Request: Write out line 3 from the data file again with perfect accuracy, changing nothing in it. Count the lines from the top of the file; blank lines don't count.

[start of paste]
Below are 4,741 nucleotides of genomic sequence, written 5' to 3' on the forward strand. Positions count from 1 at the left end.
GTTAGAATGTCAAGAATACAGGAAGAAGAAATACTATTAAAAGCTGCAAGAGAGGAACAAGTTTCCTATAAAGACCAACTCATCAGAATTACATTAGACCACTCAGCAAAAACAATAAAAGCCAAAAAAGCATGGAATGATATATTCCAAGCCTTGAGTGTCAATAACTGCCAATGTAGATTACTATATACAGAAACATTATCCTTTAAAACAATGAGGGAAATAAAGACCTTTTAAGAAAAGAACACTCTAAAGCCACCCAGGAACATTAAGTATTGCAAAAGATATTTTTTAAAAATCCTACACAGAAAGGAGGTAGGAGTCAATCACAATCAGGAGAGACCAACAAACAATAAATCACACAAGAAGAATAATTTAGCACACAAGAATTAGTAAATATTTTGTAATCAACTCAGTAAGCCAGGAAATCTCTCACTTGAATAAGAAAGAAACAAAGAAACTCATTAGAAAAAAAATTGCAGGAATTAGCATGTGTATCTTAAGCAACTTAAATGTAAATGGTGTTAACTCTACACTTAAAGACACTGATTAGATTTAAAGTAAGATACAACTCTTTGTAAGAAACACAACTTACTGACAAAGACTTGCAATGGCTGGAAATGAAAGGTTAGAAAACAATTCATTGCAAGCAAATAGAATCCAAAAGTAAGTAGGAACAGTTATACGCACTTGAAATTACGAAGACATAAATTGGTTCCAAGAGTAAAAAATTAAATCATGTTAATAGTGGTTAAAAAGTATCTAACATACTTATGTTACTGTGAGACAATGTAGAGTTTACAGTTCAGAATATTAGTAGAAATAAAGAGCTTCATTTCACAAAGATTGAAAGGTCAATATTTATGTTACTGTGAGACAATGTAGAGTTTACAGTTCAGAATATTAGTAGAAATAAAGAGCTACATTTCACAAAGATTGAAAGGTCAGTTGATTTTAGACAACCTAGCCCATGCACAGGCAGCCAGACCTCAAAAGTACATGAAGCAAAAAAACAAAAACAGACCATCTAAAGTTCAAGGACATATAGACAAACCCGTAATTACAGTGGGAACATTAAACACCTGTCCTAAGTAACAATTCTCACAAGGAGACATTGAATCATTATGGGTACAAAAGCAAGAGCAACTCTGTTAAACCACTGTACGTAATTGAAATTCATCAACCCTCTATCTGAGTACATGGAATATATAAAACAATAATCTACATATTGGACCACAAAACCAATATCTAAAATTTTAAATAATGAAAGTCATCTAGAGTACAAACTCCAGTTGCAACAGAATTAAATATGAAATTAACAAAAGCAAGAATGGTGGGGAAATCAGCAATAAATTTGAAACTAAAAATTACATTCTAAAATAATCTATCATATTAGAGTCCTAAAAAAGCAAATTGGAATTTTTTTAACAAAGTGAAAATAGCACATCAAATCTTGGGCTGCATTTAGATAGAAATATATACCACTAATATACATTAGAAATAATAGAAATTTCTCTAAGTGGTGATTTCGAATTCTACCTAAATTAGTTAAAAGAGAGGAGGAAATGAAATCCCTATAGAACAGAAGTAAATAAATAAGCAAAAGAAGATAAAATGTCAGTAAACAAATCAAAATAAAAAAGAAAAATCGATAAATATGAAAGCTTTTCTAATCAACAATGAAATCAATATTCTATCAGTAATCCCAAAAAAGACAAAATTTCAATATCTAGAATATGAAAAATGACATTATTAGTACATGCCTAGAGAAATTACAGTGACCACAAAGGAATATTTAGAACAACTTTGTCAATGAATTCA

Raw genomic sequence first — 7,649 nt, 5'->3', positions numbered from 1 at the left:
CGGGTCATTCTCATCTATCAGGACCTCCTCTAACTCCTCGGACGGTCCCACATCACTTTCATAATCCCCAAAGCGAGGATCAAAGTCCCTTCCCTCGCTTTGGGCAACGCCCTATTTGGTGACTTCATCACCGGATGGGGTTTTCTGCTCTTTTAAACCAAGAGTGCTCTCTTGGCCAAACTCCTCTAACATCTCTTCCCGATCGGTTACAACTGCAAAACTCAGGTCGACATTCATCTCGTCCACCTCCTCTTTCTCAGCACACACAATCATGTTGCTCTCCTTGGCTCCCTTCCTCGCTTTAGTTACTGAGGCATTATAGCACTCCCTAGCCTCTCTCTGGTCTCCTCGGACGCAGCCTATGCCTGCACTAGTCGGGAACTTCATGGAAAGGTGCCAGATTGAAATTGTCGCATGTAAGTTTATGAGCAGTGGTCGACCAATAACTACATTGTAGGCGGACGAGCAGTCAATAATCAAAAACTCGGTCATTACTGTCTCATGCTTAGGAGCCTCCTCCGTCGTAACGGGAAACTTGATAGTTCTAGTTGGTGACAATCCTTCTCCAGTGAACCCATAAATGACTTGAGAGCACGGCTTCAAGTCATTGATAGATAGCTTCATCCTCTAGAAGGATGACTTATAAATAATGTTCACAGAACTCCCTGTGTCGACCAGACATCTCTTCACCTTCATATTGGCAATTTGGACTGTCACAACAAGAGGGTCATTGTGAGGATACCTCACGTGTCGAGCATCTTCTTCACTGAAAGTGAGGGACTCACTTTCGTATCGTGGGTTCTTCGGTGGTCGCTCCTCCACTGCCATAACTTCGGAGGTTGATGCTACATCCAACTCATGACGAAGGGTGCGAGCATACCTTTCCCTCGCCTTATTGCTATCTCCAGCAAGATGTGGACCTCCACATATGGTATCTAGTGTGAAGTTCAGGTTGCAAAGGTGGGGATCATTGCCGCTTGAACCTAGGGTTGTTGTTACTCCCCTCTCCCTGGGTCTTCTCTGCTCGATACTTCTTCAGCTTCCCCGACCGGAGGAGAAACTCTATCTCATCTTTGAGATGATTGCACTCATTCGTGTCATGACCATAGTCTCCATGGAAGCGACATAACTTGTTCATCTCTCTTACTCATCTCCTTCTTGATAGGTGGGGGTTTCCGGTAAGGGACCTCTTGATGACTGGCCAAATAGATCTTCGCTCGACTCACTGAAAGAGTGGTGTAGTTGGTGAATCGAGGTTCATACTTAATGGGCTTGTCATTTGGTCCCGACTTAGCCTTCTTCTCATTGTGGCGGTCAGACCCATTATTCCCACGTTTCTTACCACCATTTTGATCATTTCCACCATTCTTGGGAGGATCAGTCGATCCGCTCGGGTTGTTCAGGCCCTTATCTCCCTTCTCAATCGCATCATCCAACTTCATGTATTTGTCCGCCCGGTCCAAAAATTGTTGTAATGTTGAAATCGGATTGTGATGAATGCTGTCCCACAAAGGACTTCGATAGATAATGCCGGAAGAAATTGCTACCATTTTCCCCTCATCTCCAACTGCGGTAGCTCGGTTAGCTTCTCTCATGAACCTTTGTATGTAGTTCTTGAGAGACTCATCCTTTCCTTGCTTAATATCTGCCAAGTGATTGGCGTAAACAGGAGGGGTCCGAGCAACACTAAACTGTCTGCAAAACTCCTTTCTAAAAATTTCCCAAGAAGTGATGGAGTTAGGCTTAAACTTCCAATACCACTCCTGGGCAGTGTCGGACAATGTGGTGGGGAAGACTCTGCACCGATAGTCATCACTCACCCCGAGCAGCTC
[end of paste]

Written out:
Raw genomic sequence first — 7,649 nt, 5'->3', positions numbered from 1 at the left: